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York College of Pennsylvania scholar seeks oral histories about the York race riots


This aerial view from the camera of a York, Pa., Daily Record/Sunday News photographer shows where railroad tracks cross Newberry Street in York. Lillie Belle Allen, visiting York, was slain when the car she was riding in stalled on those tracks. Police officer Henry C. Schaad also died from a gunshot wound sustained during the same race rioting in 1969. A York College of Pennsylvania professor is looking for persons who lived through the riots who can provide an oral history of those times. Also of interest: Where do you go for the best source about the York race riots and trials?

York College Professor Peter Levy’s speech to York Rotary last month represented an important discussion about a pivotal event from York’s past.

His topic? The York race riots.

That’s a moment that some York County leaders – including probably some in the Rotary audience that day – would like to forget, so it’s commendable that he was invited to address this venerable group.

So now we have an academician studying this moment, picking up where the journalists left off.

It’s progress that a scholar from York College is focusing on those terrible days in 1968-69 when whites and blacks clashed on York’s streets and a black woman and a white police officer were slain.

Those linked to the two murders were not brought to  justice for more than 30 years. Such justice delayed does not speak well of a court system or a community.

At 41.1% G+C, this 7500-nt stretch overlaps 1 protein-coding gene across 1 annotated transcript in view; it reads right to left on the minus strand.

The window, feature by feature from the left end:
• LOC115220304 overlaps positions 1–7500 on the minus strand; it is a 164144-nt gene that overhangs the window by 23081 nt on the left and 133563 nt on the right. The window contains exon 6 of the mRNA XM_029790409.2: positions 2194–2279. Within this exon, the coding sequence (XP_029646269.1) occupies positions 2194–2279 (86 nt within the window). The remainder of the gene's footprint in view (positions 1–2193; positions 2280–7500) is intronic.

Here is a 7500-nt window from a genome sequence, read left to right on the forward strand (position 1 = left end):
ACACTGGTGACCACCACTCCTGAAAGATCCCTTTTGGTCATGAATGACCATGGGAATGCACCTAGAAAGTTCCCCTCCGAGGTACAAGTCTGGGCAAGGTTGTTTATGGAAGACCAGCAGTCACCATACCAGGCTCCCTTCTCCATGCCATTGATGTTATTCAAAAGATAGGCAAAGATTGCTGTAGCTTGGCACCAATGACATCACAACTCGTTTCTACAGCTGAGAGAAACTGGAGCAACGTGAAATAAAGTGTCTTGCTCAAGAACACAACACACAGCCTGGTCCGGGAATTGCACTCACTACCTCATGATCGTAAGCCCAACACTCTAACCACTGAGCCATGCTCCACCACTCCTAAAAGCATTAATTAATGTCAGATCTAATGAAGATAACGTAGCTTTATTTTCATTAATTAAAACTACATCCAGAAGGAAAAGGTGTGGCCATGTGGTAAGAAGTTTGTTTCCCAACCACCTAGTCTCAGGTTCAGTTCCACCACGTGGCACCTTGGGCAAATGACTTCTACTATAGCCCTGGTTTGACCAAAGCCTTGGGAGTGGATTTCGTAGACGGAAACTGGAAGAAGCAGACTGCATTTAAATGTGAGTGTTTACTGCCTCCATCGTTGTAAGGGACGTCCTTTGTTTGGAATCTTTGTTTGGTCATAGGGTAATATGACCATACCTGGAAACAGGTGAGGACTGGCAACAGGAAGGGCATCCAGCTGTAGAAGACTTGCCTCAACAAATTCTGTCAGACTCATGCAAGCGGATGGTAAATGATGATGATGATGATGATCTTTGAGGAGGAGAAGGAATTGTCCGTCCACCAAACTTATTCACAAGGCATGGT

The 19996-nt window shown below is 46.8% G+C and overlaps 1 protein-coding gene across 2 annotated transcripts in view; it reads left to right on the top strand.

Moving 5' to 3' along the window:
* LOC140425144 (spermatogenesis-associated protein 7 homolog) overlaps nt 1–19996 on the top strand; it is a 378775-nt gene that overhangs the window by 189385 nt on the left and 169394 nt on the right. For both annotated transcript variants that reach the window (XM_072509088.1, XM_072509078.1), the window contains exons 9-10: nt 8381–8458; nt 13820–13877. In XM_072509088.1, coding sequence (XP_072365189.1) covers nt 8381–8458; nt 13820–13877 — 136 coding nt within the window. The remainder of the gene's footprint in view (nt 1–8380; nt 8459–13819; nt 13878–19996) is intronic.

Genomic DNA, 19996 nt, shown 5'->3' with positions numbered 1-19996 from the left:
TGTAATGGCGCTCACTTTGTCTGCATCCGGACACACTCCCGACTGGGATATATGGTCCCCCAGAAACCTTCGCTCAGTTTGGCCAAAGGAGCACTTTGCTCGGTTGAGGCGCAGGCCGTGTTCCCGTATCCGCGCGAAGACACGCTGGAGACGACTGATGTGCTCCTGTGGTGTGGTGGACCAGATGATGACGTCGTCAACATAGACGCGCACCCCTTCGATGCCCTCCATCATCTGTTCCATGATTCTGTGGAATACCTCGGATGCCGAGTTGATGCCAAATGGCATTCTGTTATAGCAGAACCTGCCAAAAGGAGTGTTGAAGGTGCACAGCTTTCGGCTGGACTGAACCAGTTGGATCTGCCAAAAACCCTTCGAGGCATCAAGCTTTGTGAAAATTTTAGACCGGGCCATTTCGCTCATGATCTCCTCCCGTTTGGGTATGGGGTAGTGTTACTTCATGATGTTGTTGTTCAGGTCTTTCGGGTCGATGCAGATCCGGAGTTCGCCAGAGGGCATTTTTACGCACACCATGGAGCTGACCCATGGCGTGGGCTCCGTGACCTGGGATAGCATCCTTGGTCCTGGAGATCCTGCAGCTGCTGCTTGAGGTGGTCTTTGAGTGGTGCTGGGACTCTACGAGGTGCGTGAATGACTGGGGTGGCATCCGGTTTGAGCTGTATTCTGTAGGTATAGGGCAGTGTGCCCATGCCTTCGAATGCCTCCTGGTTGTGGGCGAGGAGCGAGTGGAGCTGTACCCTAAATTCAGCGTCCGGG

And the riots had a cascading economic impact on the city. They expedited the flight of retailers from York. Some people still don’t go downtown because of memories of those days.

It was a major event in the history of York.

So here are some more observations about – or growing from – Peter Levy’s speech:

– York was not alone in experiencing riots in the late 1960s, Levy said. So that should lessen the self-consciousness of some about shrouding the riots, and their impact on the community reputation.

– He credited York newspapers for starting the discussion on the deadly riots and their impact. That unflinching coverage of the race riot trials in the early 2000s came despite community pressure to back off. For example, 94 community leaders wrote a letter to the newspapers,  the governor and others protesting the coverage as excessive.

– Levy wants to use the tools of academia – oral histories, in particular – to add to the historical record of this moment. This is welcomed, and may it be the start of a closer connection between scholars from our colleges and  York County topics that badly need to be explored with academic rigor.

– Is York County getting to a point that it can freely talk about a bad moment such as this? York Rotary’s invitation to Levy to discuss this topic is significant. And that an impartial academician – a holy man, as journalists often call scholars – is taking up this study could mean his findings will be received, read and accepted.

– Of course, a primary result of any study of the riots is for us to understand where we are – or aren’t – today in race relations and how that might prepare us for the future.